Beatrice Brinkler would never have described herself as an environmentalist. She first starting looking after sick and injured animals over 30 years ago but she didn’t plan to set up The Highland Wildlife Hospital Trust and I doubt if she would have seen herself holding a banner in support of Marine Protection Areas at Holyrood whilst having eggs thrown at her!
In the 1980’s Beatrice lived in the Scottish fishing port of Ullapool where she was known locally as someone who occasionally took in injured animals. It was during this era of the Klondykers (the large eastern bloc mackerel processing ships) that people began to bring her oiled sea birds such as guillemots. She admits to knowing nothing about how to clean an oiled bird but since there was no-one else to turn to, she felt unable to leave them to die. She learnt as she went along, eventually becoming an expert in looking after not only damaged birds but also caring for orphaned and injured wildlife such as seals, owls and otters. In 1985 she formally set up The Highland Wildlife Hospital Trust as a charity with her husband Mike, at this time it was the only organisation of its kind in The Highlands. Beatrice became particularly well known for her work with seals, on many occasions she reared orphaned pups before releasing them back into the wild. Some people call her the ‘seal whisperer’ due to her exceptional ability to care for them.
Over many years of working with local wildlife and observing trends she began to recognise how the patterns of commercial activity in the area directly impacted upon the wellbeing of local species. After the Klondykers left Beatrice noticed less oil birds coming to her but she then came to see how overfishing of Sandeels for commercial fertilisers was connected to an increase in starving and sick birds. She regularly looked after orphaned otters and seals whose mothers had been killed as part of industrial activity. In the early days Beatrice was simply responding to the immediate needs of the animals that people bought to her but as time went by she felt that through her efforts to rehabilitate them she was trying to balance something out.
Each animal had its own story of how it came to be with her and what had happened to them. She recognised that more and more animals were struggling to cope with changes in the environment and were often suffering as a result of what she called direct interference from man. She remembers a time when otters were referred to as ‘vermin’.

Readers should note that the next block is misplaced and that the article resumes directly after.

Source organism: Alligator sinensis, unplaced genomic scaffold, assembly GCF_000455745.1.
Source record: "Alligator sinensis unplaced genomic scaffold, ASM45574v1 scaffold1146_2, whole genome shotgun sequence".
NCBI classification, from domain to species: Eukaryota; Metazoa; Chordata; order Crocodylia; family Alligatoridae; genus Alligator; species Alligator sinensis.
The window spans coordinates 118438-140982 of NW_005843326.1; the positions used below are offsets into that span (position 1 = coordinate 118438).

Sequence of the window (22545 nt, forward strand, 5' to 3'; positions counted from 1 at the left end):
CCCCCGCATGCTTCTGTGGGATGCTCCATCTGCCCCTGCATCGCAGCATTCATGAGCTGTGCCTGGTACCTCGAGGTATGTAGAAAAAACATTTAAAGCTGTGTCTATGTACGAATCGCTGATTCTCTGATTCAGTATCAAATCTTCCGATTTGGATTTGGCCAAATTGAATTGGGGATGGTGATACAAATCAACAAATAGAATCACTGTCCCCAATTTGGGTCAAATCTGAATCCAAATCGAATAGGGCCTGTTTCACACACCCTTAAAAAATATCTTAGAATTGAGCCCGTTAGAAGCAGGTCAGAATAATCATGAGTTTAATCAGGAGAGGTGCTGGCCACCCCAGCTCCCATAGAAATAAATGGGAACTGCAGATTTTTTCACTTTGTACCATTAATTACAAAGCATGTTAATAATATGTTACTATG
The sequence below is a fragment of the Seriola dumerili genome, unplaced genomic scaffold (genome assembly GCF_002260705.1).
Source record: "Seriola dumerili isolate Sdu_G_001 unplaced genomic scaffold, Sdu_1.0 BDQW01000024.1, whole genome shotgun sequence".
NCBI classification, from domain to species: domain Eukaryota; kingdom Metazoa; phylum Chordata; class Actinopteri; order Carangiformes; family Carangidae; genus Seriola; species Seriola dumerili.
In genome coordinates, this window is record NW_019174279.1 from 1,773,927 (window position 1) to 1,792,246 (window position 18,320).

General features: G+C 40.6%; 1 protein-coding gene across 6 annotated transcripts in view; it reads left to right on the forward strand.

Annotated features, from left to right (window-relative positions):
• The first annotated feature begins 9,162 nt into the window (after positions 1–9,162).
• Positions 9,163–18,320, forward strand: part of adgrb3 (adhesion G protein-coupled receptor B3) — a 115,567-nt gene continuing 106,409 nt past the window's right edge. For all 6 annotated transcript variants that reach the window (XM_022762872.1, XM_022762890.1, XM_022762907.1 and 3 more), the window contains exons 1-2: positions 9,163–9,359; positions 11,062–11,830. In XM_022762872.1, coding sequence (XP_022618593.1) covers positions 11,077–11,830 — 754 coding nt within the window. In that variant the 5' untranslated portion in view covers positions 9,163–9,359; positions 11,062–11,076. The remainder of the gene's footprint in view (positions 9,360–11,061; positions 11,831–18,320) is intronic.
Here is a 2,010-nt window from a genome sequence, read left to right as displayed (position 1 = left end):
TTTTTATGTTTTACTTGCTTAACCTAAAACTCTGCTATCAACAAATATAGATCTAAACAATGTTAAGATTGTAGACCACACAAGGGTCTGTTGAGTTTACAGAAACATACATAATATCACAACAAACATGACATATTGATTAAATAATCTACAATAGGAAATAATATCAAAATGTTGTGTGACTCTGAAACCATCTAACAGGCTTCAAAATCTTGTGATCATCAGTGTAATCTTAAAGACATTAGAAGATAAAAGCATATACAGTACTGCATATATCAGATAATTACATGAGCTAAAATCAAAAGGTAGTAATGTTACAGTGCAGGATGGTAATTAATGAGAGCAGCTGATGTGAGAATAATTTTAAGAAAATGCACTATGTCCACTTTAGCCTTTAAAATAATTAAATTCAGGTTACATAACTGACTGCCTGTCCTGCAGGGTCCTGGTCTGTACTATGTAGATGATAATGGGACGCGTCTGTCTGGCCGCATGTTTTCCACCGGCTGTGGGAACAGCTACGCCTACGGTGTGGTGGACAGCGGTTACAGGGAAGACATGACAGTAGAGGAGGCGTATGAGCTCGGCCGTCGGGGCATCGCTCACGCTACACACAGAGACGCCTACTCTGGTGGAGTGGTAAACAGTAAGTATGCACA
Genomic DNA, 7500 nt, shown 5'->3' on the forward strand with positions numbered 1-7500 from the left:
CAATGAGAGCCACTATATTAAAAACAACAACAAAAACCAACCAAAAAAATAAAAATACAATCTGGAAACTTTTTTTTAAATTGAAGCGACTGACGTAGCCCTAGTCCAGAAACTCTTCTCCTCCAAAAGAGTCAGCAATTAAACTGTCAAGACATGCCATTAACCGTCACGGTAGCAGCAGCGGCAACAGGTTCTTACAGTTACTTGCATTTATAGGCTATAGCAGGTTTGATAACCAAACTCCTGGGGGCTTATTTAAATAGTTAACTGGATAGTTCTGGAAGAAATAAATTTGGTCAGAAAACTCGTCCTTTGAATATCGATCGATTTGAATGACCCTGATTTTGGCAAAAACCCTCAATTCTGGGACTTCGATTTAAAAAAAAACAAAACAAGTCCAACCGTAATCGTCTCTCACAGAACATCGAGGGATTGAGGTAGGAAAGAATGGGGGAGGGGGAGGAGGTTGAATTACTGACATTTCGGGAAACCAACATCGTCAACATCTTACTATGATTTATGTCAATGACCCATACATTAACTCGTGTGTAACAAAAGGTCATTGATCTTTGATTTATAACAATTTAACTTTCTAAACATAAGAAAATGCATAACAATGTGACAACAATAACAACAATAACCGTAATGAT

It became apparent to Beatrice that other people had their own agendas and in some cases her rescue work was met with resistance. She acknowledges that there was a tension, she says ‘I suppose the environmentalist was always there, it was frustration and annoyance and yes sometimes anger’, she felt she was fighting the industries but not able to say anything. She also says it’s not straight forward, some of the people who worked for those industries were from the local community, and also people would bring in injured animals by the back door so to speak; like the game keeper with a baby deer whose mother had been shot. She felt she had to sit on the fence, she didn’t feel for a long time that she could be vocal.
As she became more widely known she began to give educational talks for groups and schools and she is happy to say that there is a much greater understanding of the need to protect wildlife these days. In 2007 Beatrice was given the Animal Action Award for her work, although she no longer runs The Wildlife Hospital she feels that the legacy of her work is not just about the rescue and rehabilitation of wildlife but the raised awareness about how wildlife is affected by human activity. She believes that when both children and adults met the animals in her care and heard the stories behind their rescue and rehabilitation, it enabled them to understand and connect with them on an individual basis, this in turn she believes encourages people to protect wildlife and the environment. Sadly, despite the progress she has witnessed over the years amongst the general public she is also aware of continuing and new problems that affect wildlife in Scotland, for example she believes proposals such as the ship to ship oil transfers in Moray Firth will just be accidents waiting to happen and that wildlife will suffer.
Beatrice did not set out to become an environmentalist, it was her special connection with individual birds and animals that led her to begin rescue and rehabilitation work, and it was this work that lead her to ask questions and see the bigger picture of wildlife protection. Fortunately, the ‘seal whisperer’ now feels her time has come to be more vocal about the environmental issues. Now as an active member of SeaChange Wester Ross and a supporter of Marine Protected Areas across Scotland she is able to continue making a difference as part of a group of likeminded people.